Make sure you file your Homestead Exemption!!
With the increasing property values it is more important than ever to have your homestead exemption filed. In the past years we have seen the homestead exemption save people several hundred dollars, but right now we have seen it save some clients thousands per year!
Why such a change? In the state of Texas the homestead exemption will cap out your property tax increase each year by 10%. Right now we are seeing gains all over the state and in some places up to 30%. This means that you could save thousands by having the exemption filed. Don’t procrastinate on this!
To qualify, you must own and reside in your home on January 1 of the year application is made and cannot claim a homestead exemption on any other property. If you temporarily move away from your home, you still can qualify for this exemption, if you do not establish another principal residence and you intend to return in less than two years. You may exceed the two year limit if you are in military service serving outside of the United States or live in a facility providing services related to health, infirmity or aging. Applications cannot be filed before the date you qualify for the exemption.
Here is the official state wording on the homestead limitation for Texas:
Sec. 23.23. Limitation on Appraised Value of Residence Homestead.
(a) Notwithstanding the requirements of Section 25.18 and regardless of whether the appraisal office has appraised the property and determined the market value of the property for the tax year, an appraisal office may increase the appraised value of a residence homestead for a tax year to an amount not to exceed the lesser of:
(1) the market value of the property for the most recent tax year that the market value was determined by the appraisal office; or (2) the sum of:
(A) 10 percent of the appraised value of the property for the preceding tax year;
(B) the appraised value of the property for the preceding tax year; and
(C) the market value of all new improvements to the property.
(b) When appraising a residence homestead, the chief appraiser shall:
(1) appraise the property at its market value; and
(2) include in the appraisal records both the market value of the property and the amount computed under Subsection (a)(2).
(c) The limitation provided by Subsection (a) takes effect as to a residence homestead on January 1 of the tax year following the first tax year the owner qualifies the property for an exemption under Section 11.13. The limitation expires on January 1 of the first tax year that neither the owner of the property when the limitation took effect nor the owner’s spouse or surviving spouse qualifies for an exemption under Section 11.13.
(d) This section does not apply to property appraised under Subchapter C, D, E, F, or G.
(e) In this section, ‘‘new improvement’’ means an improvement to a residence homestead made after the most recent appraisal of the property that increases the market value of the property and the value of which is not included in the appraised value of the property for the preceding tax year. The term does not include repairs to or ordinary maintenance of an existing structure or the grounds or another feature of the property.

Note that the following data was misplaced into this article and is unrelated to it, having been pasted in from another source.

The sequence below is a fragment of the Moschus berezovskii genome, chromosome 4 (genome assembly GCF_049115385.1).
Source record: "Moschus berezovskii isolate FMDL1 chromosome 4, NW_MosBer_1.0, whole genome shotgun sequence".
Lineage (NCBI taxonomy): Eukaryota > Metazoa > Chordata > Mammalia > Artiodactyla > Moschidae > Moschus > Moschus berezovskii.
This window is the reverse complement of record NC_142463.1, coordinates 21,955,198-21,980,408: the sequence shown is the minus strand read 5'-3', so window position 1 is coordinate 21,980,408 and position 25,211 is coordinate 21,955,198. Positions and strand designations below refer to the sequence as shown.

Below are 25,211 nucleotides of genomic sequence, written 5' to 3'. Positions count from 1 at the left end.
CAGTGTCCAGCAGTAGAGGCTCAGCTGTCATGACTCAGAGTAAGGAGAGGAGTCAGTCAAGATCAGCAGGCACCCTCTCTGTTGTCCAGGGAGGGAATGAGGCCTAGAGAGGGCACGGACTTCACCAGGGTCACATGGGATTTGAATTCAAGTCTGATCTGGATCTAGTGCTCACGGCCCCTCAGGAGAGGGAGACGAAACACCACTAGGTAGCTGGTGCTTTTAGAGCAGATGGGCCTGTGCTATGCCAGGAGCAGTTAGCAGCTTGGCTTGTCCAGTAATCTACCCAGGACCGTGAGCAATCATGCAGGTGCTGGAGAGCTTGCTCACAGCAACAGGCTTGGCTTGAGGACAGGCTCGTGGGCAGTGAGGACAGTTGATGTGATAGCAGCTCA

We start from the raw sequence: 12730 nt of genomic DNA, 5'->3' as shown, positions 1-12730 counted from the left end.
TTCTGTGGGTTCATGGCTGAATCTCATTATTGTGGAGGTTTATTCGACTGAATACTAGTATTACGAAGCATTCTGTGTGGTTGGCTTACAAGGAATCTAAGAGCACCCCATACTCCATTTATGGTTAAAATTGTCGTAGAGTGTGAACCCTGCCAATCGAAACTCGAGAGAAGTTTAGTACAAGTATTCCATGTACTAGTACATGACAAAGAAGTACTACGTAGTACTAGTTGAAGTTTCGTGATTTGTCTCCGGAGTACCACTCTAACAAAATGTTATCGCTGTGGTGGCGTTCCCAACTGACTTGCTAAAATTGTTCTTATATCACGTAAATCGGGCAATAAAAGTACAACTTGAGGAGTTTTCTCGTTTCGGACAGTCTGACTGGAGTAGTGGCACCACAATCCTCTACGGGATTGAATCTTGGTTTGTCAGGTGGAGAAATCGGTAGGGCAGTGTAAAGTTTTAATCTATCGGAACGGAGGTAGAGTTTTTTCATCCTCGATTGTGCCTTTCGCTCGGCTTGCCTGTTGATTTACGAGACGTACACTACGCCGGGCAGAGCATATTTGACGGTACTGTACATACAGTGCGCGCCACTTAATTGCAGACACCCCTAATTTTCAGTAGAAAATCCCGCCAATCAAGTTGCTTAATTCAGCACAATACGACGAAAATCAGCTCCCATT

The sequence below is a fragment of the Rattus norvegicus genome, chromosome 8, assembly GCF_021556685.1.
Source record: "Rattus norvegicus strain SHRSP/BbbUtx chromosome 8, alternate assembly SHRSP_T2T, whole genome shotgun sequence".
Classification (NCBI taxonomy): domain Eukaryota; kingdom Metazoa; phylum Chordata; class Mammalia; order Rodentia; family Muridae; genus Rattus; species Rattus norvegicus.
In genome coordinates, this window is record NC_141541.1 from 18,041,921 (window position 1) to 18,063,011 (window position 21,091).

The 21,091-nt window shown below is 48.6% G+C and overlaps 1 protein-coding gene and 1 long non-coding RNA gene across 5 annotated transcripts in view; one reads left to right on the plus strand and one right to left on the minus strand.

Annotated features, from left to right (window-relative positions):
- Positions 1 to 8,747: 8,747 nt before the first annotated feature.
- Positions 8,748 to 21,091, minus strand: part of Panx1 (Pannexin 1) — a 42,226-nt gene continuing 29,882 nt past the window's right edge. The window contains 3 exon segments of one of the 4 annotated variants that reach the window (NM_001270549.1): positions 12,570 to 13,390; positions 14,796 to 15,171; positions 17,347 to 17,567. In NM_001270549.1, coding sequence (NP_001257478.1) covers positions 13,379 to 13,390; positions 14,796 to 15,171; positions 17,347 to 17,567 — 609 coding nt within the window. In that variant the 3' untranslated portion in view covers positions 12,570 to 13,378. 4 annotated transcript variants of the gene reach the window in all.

(f) Notwithstanding Subsections (a) and (e) and except as provided by Subdivision (2), an improvement to property that would otherwise constitute a new improvement is not treated as a new improvement if the improvement is a replacement structure for a structure that was rendered uninhabitable or unusable by a casualty or by wind or water damage. For purposes of appraising the property under Subsection (a) in the tax year in which the structure would have constituted a new improvement:
(1) the appraised value the property would have had in the preceding tax year if the casualty or damage had not occurred is considered to be the appraised value of the property for that year, regardless of whether that appraised value exceeds the actual appraised value of the property for that year as limited by Subsection (a); and
(2) the replacement structure is considered to be a new improvement only if:
(A) the square footage of the replacement structure exceeds that of the replaced structure as that structure existed before the casualty or damage occurred; or
(B) the exterior of the replacement structure is of higher quality construction and composition than that of the replaced structure.
Over 65 Exemption
In addition to the homestead exemption is if you are 65 or older there is an "Over 65" exemption that will freeze your property tax value.
There are also some great Veteran exemptions. If you have any sort of disability you can save significantly. If you are a Veteran that is 100% disabled you are exempt from paying property tax in Texas. We appreciate all that have served our great country.